Singapore announced steep increases in alcohol, gambling and tobacco taxes as it pledged billions of dollars in health care subsidies for its growing ranks of elderly citizens.
Alcohol taxes will rise 25 per cent, while duties on tobacco will jump 10 per cent. Betting duties from the state-linked betting firm Singapore Pools will rise to 30 per cent from 25 per cent of gross bets from July.
In his budget speech on Friday, Finance Minister Tharman Shanmugaratnam also unveiled a S$9 billion (HK$55 billion) package to provide life-long health care for the elderly.
Under the plan, about 450,000 senior citizens who are part of what the government terms the "pioneer generation" - those over 65 - will benefit from a host of medical benefits including for outpatient specialist care and medical insurance.
Affluent Singapore has one of the world's most rapidly ageing populations due to falling birth rates and longer lifespans. Officials say 20 per cent of Singaporeans will be 65 or older by 2030.
"These special benefits that we are providing the pioneer generation will not be differentiated by income because our objective is to honour the contributions of this whole generation," Tharman said.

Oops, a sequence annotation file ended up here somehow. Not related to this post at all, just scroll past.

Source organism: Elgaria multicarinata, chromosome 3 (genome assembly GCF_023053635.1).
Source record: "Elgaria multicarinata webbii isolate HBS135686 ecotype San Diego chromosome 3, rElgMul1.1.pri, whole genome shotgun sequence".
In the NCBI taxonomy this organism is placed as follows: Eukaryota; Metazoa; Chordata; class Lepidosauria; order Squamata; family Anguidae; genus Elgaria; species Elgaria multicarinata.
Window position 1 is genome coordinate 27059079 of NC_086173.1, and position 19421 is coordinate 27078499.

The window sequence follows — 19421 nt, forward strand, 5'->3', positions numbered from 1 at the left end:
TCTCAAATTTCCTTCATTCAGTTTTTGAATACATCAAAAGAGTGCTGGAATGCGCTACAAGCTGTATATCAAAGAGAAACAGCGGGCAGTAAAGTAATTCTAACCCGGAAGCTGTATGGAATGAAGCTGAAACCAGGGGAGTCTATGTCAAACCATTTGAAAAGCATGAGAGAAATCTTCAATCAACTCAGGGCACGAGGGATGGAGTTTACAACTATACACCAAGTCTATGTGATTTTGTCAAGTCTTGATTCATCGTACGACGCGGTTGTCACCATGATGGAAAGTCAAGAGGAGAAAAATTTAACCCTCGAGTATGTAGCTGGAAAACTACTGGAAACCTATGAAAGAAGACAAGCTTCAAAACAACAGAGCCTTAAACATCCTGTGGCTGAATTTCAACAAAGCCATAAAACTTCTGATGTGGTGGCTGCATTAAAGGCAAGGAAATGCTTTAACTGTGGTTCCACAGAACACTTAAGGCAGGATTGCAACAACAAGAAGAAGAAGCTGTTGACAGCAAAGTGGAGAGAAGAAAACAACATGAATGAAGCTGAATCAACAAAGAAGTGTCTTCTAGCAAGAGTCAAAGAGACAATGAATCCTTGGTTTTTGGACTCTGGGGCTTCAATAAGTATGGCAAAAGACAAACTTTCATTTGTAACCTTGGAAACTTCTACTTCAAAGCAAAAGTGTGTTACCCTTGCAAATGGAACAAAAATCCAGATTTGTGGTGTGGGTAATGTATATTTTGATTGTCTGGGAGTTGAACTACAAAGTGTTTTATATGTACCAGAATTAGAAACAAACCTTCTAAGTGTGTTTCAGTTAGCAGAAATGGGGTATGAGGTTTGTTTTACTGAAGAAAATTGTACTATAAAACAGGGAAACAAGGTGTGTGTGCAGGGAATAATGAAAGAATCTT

Eugene Tan, an associate law professor at the Singapore Management University, said raising revenue through "sin" taxes would be seen by Singaporeans as a better alternative to increases in personal or corporate tax rates.
"I think it will be welcomed. Raising sin taxes is one of the few ways you can raise revenue to increase social spending without incurring too much of a political cost," Tan said.
"This is a mid-term budget, with the government still holding back its firepower as it looks ahead to the polls in a year or two."
General elections are due in mid-2016.
"The health care package for the elderly is the right thing to do. But the older generation are also seen as an important vote bank for the People's Action Party," Tan said.
"If the government does reap a political pay-off from the policy, no one is going to begrudge them for that."
The ruling People's Action Party, which has been in power for more than half a century, has faced an increasingly vocal electorate frustrated with a surging foreign population and the rising cost of living.
Tharman also unveiled a host of measures to help small and medium-sized businesses to improve productivity and reduce their heavy reliance on foreign labour.
The large presence of foreign workers and professionals in the city-state has been a hot-button issue in past elections, with Singaporeans complaining about overcrowding and increasing competition for jobs.